The Country of Football: Soccer and the Making of Modern Brazilby Roger Kittleson
Soccer is the world’s most popular sport, and the Brazilian national team is beloved around the planet for its beautiful playing style, the jogo bonito. With the most successful national soccer team in the history of the World Cup, Brazil is the only country to have played in every competition and the winner of more championships than any other nation./i>… See more details below
Soccer is the world’s most popular sport, and the Brazilian national team is beloved around the planet for its beautiful playing style, the jogo bonito. With the most successful national soccer team in the history of the World Cup, Brazil is the only country to have played in every competition and the winner of more championships than any other nation. Soccer is perceived, like carnival and samba, to be quintessentially Brazilian and Afro-Brazilian.
Yet the practice and history of soccer are also synonymous with conflict and contradiction as Brazil continues its trajectory toward modernity and economic power. The ongoing debate over how Team Brazil should play and positively represent a nation of demanding supporters bears on many crucial facets of a country riven by racial and class tensions.
The Country of Football is filled with engaging stories of star players and other key figures, as well as extraordinary research on local, national, and international soccer communities. Soccer fans, scholars, and readers who are interested in the history of sport will emerge with a greater understanding of the complex relationship between Brazilian soccer and the nation’s history.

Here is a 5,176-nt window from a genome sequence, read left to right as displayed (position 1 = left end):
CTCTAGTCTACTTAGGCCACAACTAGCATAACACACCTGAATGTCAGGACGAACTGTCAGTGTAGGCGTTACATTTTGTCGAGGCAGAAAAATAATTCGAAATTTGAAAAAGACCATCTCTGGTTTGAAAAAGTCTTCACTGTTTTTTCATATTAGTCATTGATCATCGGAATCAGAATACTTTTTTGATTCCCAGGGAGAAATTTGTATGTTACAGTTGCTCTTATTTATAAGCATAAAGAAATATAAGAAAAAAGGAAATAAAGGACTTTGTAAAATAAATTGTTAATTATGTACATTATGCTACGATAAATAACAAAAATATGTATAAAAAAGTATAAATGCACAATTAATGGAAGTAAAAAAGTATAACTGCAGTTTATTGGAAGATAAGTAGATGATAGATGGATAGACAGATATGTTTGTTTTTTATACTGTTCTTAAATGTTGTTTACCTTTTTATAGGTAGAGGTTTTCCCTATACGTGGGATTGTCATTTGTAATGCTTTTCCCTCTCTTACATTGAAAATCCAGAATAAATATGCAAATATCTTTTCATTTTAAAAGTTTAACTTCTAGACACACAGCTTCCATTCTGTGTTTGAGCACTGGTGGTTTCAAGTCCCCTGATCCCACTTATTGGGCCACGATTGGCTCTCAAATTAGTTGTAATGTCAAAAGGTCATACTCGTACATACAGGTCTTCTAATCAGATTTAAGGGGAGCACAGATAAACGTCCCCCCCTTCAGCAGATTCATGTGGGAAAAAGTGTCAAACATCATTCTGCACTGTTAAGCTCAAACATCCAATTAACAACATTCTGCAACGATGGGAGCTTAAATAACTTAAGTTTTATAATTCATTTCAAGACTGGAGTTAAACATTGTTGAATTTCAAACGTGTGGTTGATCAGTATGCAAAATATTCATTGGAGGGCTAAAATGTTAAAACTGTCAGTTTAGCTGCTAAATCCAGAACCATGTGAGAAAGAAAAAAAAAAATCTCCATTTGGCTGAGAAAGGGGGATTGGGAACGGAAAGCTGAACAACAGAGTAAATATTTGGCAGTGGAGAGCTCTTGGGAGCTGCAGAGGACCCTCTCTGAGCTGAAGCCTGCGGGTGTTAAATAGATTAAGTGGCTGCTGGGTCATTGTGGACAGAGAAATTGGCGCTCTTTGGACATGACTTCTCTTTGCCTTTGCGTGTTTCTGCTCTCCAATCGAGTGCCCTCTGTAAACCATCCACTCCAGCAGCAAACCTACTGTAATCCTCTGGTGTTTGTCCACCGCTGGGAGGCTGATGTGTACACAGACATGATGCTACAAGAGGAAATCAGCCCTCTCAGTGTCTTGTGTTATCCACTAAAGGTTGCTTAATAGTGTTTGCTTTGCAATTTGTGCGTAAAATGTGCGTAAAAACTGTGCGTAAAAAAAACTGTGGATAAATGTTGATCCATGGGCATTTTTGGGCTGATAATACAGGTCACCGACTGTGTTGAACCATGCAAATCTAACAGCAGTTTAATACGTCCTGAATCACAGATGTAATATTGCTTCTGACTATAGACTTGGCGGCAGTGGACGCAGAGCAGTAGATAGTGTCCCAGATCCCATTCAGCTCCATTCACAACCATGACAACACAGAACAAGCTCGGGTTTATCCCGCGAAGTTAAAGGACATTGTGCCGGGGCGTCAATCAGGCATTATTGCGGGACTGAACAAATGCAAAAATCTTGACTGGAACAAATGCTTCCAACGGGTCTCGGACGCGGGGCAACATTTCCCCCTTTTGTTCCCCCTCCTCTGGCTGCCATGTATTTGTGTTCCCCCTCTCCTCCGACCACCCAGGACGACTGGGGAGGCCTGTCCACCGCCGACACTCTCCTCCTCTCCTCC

How soccer shaped Brazil and how Brazil has shaped soccer.As Brazil readies to host the World Cup, it also prepares for the world’s attention. Kittleson (History/Williams Coll.;The Practice of Politics in Postcolonial Brazil: Porto Allegre, 1845-1895, 2005) explores the development of soccer in Brazil and that country’s unique contributions to the world game. He also uses the game and many of its key Brazilian figures to explore the ways that soccer, society, culture, race, class, politics and nation have intersected in Brazilian history and helped to create the country. Though Brazilian fans expect to win, they also expect to do so in a particular way, a way that reflectsbrasilidade, Brazilianness, which in turn reflects a debate aboutfutebol-arte(art soccer) versusfutebol-força(strength soccer). The former embodies the idealized view Brazilians have of their own beautiful game, with its individual brilliance embodied in stars such as Garrincha, Pele, Ronaldo and others. The latter embodies a pragmatic, technical, European style of soccer. Central to all of these discussions is the role of race, as Afro-Brazilians are oftentimes seen as embodyingfutebol-arteeven as Brazilian society is more riven by race than the country’s boosters acknowledge. Kittleson organizes the book chronologically, but within each chapter, he focuses on individuals who embody the period’s debates, styles of play and developments on the field. Thus, players take central stage, but so, too, do individual managers andcartolas—literally, “top hats,” but referring to the bosses who run the country’s top clubs and football infrastructure. In the process, Kittleson provides a work of both impeccable scholarship and compelling narrative.Whether Brazil’s national side wins or loses this World Cup in its backyard, one can be sure that the debate will endure over how they won or lost and how it reflects or falls short of the ideals ofbrasilidade. This book provides a fine context to that debate.
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